b) no ownership change
c) ownership change if ownership semantics were not previously explicitly set
d) no ownership change

> Then there is the issue of what type is associated with the object.
> This is relevant when specifying properties in QML. I believe that a major
> source of confusion comes from the notion that there are three type
> systems involved:
> 1) The traditional Qt/C++ moc/compiler types (perhaps QObjects, perhaps
> declared Q_DECLARE_METATYPE to make QVariant understand them)
> 2) The types that the Javascript engine knows (Object, Function, Number,
> String etc.)
> 3) The types that the QML engine understands (http://doc-snapshot.qt-
> project.org/4.8/qdeclarativebasictypes.html
> plus those registered with qmlRegisterType). QVariants can be used too.
> Question: Are there 2 or 3 typesystems?

I guess it depends on how you define the term.
There are only two property types that the QML engine understands: JavaScript vars, and QVariant properties.
It just happens that it builds type information from the loaded component set, and enforces type safety when assigning to properties of those types (which is why you cannot assign an Item {} to a property of type Rectangle).
But internally, all properties are stored as either QVariants or JavaScript vars.

> I assume that each time a value crosses a boundary between from C++ =>
> QML => Javascript an automatic conversion takes place. This conversion is
> probably the root of all evils, since a lot can happen with pointer references
> being smashed to either some form of null (as in unsuccessful C++ to QML
> assignment via (A) or (B) above) or "undefined" (like when a javascript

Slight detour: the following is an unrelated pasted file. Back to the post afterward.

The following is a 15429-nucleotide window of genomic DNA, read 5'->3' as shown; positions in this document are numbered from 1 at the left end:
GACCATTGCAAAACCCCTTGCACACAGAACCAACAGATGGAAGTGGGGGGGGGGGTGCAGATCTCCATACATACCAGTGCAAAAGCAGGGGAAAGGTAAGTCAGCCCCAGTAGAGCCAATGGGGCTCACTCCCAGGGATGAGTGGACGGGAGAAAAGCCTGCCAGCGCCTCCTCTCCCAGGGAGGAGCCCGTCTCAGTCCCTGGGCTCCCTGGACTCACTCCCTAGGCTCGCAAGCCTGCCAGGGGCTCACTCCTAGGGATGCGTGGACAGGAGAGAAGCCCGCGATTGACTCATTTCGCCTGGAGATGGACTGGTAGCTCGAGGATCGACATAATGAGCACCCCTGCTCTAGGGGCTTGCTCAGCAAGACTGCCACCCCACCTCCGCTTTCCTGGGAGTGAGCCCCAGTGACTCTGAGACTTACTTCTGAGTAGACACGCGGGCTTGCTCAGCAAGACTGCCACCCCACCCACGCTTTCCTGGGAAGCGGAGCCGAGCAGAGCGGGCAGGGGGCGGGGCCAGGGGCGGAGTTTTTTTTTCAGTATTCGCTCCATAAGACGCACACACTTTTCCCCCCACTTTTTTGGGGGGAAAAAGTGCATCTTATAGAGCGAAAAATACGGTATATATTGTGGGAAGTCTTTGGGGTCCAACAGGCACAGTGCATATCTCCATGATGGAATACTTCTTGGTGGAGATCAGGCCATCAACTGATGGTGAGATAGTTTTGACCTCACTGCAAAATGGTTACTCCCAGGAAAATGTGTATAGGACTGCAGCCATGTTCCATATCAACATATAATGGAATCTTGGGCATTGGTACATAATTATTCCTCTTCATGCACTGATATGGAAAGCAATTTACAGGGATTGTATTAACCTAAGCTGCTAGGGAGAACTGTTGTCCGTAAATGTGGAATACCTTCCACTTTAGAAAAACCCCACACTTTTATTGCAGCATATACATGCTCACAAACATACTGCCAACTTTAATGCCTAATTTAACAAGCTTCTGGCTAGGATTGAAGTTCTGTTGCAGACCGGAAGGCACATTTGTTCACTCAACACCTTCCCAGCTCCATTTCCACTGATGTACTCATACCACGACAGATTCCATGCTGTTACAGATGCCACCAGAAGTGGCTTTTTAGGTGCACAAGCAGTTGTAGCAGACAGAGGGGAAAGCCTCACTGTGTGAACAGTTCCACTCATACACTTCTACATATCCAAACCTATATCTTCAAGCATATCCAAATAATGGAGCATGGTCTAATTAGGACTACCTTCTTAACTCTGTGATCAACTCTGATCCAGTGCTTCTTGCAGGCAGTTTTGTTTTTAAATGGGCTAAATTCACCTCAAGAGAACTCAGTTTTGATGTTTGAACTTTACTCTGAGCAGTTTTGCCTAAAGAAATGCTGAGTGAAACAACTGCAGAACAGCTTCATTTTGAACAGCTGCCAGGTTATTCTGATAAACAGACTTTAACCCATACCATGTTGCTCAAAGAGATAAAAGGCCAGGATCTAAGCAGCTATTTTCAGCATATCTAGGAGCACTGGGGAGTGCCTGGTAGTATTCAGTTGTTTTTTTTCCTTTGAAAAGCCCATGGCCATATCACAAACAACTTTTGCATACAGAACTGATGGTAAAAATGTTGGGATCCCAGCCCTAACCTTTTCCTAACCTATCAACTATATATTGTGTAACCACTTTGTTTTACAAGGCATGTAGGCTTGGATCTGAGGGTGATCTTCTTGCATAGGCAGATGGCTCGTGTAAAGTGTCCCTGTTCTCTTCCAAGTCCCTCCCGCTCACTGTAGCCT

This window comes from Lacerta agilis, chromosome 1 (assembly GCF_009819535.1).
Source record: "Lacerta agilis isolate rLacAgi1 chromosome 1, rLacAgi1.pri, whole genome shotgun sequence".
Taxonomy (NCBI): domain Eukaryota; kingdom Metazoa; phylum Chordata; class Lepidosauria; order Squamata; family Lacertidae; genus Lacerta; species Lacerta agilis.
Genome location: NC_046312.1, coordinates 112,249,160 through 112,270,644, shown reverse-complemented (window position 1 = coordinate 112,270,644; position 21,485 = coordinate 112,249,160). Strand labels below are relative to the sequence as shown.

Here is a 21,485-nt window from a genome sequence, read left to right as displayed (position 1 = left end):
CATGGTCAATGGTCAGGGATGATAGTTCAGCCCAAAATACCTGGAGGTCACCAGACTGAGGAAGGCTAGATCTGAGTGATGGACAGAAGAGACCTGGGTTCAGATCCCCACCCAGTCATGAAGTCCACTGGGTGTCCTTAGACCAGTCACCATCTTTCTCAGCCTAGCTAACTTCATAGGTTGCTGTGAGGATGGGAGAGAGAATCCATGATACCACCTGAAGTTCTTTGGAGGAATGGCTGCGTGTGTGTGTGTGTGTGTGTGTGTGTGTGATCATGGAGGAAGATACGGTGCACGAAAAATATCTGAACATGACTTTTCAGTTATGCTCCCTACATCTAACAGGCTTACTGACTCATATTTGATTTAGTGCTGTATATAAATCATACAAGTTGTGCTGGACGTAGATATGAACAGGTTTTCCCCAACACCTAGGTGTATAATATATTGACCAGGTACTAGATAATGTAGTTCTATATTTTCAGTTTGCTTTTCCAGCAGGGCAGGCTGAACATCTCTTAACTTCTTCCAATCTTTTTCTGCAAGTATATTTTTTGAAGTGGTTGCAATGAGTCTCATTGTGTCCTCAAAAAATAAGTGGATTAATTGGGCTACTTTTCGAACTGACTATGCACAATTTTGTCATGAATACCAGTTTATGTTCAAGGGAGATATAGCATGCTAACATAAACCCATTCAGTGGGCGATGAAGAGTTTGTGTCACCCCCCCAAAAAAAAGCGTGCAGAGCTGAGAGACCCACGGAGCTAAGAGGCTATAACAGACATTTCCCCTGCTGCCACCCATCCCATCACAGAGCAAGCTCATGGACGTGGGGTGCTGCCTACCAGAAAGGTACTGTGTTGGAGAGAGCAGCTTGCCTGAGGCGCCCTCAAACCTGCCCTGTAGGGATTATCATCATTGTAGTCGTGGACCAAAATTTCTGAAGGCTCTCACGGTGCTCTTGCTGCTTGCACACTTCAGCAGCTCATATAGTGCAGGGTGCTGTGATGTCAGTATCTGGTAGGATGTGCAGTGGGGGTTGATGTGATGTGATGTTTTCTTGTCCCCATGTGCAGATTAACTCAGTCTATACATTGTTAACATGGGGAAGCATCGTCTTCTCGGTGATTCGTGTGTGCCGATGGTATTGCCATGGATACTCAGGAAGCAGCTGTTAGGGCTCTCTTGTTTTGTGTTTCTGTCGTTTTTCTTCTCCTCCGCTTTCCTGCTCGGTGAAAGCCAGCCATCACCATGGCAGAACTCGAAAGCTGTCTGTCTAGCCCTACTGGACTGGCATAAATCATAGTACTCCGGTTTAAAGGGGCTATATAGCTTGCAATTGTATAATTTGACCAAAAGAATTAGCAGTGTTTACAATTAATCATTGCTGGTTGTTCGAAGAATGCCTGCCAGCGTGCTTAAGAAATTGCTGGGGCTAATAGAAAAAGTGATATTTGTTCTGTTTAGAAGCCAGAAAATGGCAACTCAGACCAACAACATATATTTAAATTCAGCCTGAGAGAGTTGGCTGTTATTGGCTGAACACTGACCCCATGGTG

> expression tries to access a QML Component property) depending on factors
> not quite clear to me.
> Question: What are the exact mechanisms that governs value conversion
> from one space to another?

Correct, the conversion can be a source of problems.
Whenever a value stored in a QVariant property is exposed to a JavaScript expression (binding, signal handler, dynamic method, etc), it is converted to a JavaScript value.
In the case of basic types (numbers, Booleans, strings and so on) this is fairly simple.  In case of component-defined QObject-derived types, we create a JavaScript object which is "special" - we install some functions on that object such that any property lookup or function call on it, is passed to our code in C++ which performs the appropriate lookup / call.  QObject-types are not the only types for which we construct these sorts of special objects; there are quite a few different types for which we do this (eg, certain sequence types such as QList<int> etc, as well as internal implementation detail classes for which we need to intercept symbol resolution, and so on).

Whenever a value in JavaScript is assigned to a QVariant-backed property of a QML item, we do a similar (but inverse) conversion (if it's a JavaScript string, we convert it to a QString, if it's a "special" JavaScript object, we "pull out of it" the embedded pointer to the actual object.

You mention strangeness around certain special JavaScript values like "undefined" and "null".  Yes.  There are some special semantics defined which say: if "undefined" is assigned to a QVariant property which is Reset-able, we reset the property.  Null is generally treated as a null-ptr when assigned to QObject-derived-type properties, but otherwise may fail, depending on the property type.